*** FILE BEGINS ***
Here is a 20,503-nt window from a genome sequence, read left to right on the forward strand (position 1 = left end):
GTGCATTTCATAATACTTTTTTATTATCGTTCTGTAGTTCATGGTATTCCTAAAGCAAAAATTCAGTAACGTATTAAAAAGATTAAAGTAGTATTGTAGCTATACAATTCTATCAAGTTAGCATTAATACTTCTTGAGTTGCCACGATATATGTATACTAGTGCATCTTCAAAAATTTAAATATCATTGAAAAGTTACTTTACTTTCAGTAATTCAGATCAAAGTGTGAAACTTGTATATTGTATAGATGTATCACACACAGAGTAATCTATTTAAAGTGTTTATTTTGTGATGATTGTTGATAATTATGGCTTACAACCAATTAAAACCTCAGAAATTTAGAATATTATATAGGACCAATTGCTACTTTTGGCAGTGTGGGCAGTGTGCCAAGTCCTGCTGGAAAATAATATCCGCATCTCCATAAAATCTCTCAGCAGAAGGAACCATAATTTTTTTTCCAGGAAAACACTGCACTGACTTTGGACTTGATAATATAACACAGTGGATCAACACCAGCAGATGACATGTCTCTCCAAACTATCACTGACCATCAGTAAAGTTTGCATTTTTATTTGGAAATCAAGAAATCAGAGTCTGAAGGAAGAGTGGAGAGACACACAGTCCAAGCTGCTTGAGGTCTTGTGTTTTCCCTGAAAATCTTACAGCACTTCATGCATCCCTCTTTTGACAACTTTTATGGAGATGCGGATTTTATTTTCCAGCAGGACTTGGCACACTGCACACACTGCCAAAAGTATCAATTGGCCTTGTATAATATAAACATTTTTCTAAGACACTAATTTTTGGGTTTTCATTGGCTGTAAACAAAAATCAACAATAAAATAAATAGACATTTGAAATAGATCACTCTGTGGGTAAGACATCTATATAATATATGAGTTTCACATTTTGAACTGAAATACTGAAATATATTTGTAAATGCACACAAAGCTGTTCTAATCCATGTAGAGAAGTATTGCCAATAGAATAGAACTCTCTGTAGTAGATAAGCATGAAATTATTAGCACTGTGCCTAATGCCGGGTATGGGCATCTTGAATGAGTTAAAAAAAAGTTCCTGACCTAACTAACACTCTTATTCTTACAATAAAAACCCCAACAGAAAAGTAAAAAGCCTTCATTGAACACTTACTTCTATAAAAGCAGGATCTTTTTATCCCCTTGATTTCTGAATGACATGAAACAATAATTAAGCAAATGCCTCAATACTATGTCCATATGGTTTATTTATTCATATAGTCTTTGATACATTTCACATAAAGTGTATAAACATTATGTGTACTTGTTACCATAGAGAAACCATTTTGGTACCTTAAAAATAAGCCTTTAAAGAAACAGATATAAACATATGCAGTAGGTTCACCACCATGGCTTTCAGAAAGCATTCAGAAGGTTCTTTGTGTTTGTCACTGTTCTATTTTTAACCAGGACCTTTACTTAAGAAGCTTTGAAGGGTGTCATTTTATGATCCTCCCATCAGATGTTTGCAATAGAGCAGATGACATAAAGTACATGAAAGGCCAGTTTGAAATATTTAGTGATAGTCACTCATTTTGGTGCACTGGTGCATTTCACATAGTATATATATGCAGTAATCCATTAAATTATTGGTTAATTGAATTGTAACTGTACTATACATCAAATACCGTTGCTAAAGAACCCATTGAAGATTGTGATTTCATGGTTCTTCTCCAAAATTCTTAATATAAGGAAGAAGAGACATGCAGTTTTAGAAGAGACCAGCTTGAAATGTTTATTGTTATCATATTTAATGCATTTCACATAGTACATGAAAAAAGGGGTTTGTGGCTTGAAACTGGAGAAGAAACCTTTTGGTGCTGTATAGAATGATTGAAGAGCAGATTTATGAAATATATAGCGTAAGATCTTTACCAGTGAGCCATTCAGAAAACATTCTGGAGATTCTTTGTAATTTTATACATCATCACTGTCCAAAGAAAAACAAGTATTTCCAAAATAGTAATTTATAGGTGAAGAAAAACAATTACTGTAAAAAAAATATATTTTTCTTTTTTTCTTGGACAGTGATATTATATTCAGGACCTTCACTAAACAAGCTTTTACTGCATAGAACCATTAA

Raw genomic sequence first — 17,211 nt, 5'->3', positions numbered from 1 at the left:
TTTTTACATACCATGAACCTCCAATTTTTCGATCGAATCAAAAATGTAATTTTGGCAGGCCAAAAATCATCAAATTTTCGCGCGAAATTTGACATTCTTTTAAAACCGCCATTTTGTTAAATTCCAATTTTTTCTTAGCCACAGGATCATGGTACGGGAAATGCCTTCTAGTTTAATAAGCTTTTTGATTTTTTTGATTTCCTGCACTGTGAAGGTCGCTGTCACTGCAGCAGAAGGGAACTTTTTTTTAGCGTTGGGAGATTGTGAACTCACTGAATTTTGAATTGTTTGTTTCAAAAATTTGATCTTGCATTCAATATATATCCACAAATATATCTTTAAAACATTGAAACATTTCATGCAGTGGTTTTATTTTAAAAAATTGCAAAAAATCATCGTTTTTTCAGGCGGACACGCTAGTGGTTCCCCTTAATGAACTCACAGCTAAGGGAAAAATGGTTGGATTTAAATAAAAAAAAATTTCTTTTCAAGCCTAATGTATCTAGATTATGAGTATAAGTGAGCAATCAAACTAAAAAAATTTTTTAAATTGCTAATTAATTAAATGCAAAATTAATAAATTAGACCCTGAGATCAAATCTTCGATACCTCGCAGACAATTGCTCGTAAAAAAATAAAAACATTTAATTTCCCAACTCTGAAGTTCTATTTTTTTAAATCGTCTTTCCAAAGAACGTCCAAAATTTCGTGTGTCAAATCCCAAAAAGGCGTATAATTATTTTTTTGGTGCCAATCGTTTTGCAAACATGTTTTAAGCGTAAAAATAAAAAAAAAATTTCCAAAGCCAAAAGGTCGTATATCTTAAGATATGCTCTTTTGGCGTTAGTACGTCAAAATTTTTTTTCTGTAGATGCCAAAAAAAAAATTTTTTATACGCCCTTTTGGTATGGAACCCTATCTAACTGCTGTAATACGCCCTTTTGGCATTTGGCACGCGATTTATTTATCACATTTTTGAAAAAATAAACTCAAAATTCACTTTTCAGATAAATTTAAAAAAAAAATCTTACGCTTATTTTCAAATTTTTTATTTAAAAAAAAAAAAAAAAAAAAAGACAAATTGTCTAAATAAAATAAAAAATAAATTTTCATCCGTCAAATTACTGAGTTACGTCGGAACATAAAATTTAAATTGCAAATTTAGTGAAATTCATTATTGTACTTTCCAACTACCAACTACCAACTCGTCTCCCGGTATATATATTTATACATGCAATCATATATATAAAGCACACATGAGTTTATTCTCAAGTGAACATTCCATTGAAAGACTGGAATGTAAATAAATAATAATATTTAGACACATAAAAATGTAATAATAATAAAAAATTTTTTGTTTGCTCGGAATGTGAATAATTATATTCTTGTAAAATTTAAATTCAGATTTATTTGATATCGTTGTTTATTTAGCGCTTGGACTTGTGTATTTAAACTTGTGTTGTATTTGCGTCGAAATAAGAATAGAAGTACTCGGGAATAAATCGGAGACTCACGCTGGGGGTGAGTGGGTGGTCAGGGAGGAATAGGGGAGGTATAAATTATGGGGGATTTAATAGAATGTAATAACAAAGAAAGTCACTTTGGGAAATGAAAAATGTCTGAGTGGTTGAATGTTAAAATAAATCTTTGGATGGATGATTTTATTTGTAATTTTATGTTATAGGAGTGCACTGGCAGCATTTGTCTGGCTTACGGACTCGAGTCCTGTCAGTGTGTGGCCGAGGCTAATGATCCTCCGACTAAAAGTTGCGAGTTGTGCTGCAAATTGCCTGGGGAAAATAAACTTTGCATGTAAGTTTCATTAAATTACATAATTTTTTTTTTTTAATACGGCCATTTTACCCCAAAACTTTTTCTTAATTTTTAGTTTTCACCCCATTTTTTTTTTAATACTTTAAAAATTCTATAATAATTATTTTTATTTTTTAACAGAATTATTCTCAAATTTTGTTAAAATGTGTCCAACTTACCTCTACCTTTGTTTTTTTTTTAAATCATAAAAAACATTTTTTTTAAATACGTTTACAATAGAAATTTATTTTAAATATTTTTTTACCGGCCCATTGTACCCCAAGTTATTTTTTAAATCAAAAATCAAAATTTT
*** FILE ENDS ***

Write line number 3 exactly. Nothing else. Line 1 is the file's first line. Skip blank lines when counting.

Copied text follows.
Raw genomic sequence first — 17,211 nt, 5'->3', positions numbered from 1 at the left: